To meet its burden of showing that it had offered to provide a FAPE to a student, the board of education must show (a) that it complied with the procedural requirements set forth in the IDEA, and (b) that the IEP developed by its CSE through the IDEA's procedures is reasonably calculated to enable the student to receive educational benefits (Bd. of Educ. v. Rowley, 458 U.S. 176, 206, 207 [1982]). Not all procedural errors render an IEP legally inadequate under the IDEA (Grim, 346 F.3d at 381).  If a procedural violation has occurred, relief is warranted only if the violation affected the student's right to a FAPE (J.D. v. Pawlet Sch. Dist., 224 F.3d 60, 69 [2d Cir. 2000]), e.g., resulted in the loss of educational opportunity (Evans v. Bd. of Educ., 930 F. Supp.83, 93-94 [S.D.N.Y. 1996]), seriously infringed on the parents' opportunity to participate in the IEP formulation process (see W.A. v. Pascarella, 153 F. Supp.2d 144, 153 [D. Conn. 2001]; Brier v. Fair Haven Grade Sch. Dist., 948 F. Supp. 1242, 1255 [D. Vt. 1996]), or compromised the development of an appropriate IEP in a way that deprived the student of educational benefits under that IEP (Arlington Cent. Sch. Dist. v. D. K., 2002 WL 31521158 [S.D.N.Y. Nov. 14, 2002]).  As for the program itself, the Second Circuit has observed that "'for an IEP to be reasonably calculated to enable the child to receive educational benefits, it must be likely to produce progress, not regression'" (Weixel v. Bd. of Educ., 287 F3d 138, 151 [2d Cir. 2002], quoting M.S., 231 F.3d at 103 [citation and internal quotation omitted]; see Walczak, 142 F.3d at 130).  This progress, however, must be meaningful; i.e., more than mere trivial advancement (Walczak, 142 F.3d at 130). The student's recommended program must also be provided in the least restrictive environment (LRE) (20 U.S.C. § 1412[a][5][A]; 34 C.F.R. § 300.550[b]; 8 NYCRR 200.6[a][1]).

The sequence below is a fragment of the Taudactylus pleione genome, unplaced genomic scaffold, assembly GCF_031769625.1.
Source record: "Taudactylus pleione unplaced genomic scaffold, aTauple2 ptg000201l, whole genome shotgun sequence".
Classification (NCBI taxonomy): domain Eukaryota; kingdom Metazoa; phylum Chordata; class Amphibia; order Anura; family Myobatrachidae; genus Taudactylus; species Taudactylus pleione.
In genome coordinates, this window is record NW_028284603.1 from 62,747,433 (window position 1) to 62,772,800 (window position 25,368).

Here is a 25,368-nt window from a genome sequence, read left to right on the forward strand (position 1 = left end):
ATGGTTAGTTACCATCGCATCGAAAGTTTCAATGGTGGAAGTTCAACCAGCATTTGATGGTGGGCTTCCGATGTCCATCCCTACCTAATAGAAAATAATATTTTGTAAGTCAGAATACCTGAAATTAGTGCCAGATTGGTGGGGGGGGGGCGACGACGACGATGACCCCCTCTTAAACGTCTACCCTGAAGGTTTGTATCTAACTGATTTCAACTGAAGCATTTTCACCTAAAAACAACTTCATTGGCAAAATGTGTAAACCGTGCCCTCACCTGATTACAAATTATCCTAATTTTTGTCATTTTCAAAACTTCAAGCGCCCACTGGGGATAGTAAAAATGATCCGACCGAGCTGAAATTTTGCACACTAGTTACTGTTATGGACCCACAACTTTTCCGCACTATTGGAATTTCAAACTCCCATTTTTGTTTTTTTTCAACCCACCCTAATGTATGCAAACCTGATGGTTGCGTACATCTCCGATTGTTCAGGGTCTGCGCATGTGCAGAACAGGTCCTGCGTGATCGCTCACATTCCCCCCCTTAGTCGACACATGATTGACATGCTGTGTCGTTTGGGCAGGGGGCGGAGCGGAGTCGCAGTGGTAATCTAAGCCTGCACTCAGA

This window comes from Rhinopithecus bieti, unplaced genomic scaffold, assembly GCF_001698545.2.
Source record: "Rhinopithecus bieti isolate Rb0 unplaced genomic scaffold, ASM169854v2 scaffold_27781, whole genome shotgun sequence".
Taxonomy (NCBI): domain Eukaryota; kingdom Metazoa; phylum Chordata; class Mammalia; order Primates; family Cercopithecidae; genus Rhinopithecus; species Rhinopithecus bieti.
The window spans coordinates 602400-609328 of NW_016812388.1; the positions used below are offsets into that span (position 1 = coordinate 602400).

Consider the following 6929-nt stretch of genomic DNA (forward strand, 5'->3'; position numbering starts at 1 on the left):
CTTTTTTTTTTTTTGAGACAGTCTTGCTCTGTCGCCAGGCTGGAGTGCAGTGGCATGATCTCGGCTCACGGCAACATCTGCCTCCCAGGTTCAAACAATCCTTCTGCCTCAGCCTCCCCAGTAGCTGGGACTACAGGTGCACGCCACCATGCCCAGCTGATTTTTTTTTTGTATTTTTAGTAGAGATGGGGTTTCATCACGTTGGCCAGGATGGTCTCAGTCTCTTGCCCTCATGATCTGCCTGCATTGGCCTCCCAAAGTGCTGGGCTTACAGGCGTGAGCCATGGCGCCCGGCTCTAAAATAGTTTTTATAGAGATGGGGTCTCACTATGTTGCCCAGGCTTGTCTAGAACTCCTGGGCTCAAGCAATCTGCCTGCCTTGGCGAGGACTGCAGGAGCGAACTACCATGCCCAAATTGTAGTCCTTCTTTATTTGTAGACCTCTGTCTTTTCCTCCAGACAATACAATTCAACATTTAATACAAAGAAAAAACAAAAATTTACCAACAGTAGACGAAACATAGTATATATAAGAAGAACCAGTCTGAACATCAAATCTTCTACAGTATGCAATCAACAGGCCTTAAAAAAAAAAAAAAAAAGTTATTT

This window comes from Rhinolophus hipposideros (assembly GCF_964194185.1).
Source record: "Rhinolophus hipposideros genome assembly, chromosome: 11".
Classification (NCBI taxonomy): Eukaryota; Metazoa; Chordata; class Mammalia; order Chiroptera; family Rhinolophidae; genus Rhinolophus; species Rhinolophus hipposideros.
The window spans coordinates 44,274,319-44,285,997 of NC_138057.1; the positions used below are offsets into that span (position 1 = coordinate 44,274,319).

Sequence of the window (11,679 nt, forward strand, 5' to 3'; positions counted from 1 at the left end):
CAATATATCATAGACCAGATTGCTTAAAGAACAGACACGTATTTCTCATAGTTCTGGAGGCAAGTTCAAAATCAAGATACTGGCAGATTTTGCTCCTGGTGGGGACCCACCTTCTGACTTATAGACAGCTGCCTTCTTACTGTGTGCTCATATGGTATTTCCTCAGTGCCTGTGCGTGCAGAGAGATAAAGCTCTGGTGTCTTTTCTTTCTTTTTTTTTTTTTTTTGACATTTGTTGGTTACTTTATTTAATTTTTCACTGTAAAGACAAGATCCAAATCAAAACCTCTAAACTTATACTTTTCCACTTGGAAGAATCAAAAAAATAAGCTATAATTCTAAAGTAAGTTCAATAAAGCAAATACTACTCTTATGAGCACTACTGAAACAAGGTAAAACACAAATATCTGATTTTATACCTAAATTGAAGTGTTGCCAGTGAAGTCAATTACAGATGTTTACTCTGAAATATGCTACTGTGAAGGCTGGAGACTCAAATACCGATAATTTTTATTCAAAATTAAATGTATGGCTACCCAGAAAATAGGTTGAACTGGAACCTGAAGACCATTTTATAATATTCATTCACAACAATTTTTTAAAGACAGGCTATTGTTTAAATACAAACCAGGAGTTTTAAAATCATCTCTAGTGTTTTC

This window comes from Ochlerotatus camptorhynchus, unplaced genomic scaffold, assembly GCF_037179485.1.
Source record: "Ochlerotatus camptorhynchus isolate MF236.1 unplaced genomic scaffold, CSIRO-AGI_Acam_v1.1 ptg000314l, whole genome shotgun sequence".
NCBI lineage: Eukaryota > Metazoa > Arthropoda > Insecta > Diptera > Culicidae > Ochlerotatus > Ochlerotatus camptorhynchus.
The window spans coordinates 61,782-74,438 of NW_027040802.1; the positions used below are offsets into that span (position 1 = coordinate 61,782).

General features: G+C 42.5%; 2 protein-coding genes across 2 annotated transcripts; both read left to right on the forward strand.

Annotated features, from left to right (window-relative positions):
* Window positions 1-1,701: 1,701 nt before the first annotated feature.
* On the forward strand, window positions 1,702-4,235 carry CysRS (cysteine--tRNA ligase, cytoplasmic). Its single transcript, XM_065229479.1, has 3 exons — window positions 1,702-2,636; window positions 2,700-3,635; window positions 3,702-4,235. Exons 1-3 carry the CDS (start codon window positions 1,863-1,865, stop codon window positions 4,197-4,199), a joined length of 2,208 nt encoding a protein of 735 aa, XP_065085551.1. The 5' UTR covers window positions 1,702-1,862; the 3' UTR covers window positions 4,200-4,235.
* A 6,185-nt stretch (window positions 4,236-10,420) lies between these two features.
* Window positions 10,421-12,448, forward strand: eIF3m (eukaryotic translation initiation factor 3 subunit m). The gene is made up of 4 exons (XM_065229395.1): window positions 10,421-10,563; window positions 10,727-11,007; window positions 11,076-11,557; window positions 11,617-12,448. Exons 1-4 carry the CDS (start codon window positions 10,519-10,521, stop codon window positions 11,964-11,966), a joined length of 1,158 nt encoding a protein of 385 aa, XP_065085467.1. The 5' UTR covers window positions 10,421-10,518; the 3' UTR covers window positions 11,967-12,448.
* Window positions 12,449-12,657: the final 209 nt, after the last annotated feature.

A thorough review of the record reveals that the impartial hearing officer's decision was supported by the record and well reasoned in all respects.  The hearing was conducted consistent with the requirements of due process, the impartial hearing officer made factual findings supported by the record, applied the proper legal analysis in determining whether respondents are entitled to tuition reimbursement, and there is no need to annul or modify the decision and order of the impartial hearing officer on the issue of tuition reimbursement (see 34 C.F.R. § 300.510[b][2]; N.Y. Educ. Law § 4404[2]).

 

I concur with the impartial hearing officer's determination for the reasons she stated finding that, due to various procedural and substantive problems in the child's IEP, petitioner did not meet its burden of demonstrating that the 2004-05 IEP was appropriate.  Three major violations in particular resulted in a denial of a FAPE.